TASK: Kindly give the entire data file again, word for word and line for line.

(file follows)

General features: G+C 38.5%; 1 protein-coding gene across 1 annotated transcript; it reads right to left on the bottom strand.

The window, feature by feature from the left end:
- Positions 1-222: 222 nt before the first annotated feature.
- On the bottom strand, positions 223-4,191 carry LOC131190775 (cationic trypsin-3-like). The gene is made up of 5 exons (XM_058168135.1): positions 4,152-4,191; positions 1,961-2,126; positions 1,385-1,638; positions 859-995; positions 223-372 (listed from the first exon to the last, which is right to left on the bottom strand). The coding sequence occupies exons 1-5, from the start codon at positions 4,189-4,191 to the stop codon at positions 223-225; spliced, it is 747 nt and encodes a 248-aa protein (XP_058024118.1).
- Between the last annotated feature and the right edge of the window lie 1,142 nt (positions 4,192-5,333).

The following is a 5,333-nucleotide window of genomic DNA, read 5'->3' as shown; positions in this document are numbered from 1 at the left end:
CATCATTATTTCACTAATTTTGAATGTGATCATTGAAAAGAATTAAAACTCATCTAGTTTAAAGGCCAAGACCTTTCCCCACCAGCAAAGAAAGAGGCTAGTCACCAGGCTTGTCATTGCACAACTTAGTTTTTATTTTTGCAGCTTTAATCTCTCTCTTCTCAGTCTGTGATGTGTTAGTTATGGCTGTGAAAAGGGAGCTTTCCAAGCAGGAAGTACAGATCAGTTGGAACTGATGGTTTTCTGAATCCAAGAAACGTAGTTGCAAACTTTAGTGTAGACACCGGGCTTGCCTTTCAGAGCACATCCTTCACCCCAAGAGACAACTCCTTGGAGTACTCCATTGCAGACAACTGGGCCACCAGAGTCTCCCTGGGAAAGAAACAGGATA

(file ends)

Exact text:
General features: G+C 38.5%; 1 protein-coding gene across 1 annotated transcript; it reads right to left on the bottom strand.

The window, feature by feature from the left end:
- Positions 1-222: 222 nt before the first annotated feature.
- On the bottom strand, positions 223-4,191 carry LOC131190775 (cationic trypsin-3-like). The gene is made up of 5 exons (XM_058168135.1): positions 4,152-4,191; positions 1,961-2,126; positions 1,385-1,638; positions 859-995; positions 223-372 (listed from the first exon to the last, which is right to left on the bottom strand). The coding sequence occupies exons 1-5, from the start codon at positions 4,189-4,191 to the stop codon at positions 223-225; spliced, it is 747 nt and encodes a 248-aa protein (XP_058024118.1).
- Between the last annotated feature and the right edge of the window lie 1,142 nt (positions 4,192-5,333).

The following is a 5,333-nucleotide window of genomic DNA, read 5'->3' as shown; positions in this document are numbered from 1 at the left end:
CATCATTATTTCACTAATTTTGAATGTGATCATTGAAAAGAATTAAAACTCATCTAGTTTAAAGGCCAAGACCTTTCCCCACCAGCAAAGAAAGAGGCTAGTCACCAGGCTTGTCATTGCACAACTTAGTTTTTATTTTTGCAGCTTTAATCTCTCTCTTCTCAGTCTGTGATGTGTTAGTTATGGCTGTGAAAAGGGAGCTTTCCAAGCAGGAAGTACAGATCAGTTGGAACTGATGGTTTTCTGAATCCAAGAAACGTAGTTGCAAACTTTAGTGTAGACACCGGGCTTGCCTTTCAGAGCACATCCTTCACCCCAAGAGACAACTCCTTGGAGTACTCCATTGCAGACAACTGGGCCACCAGAGTCTCCCTGGGAAAGAAACAGGATA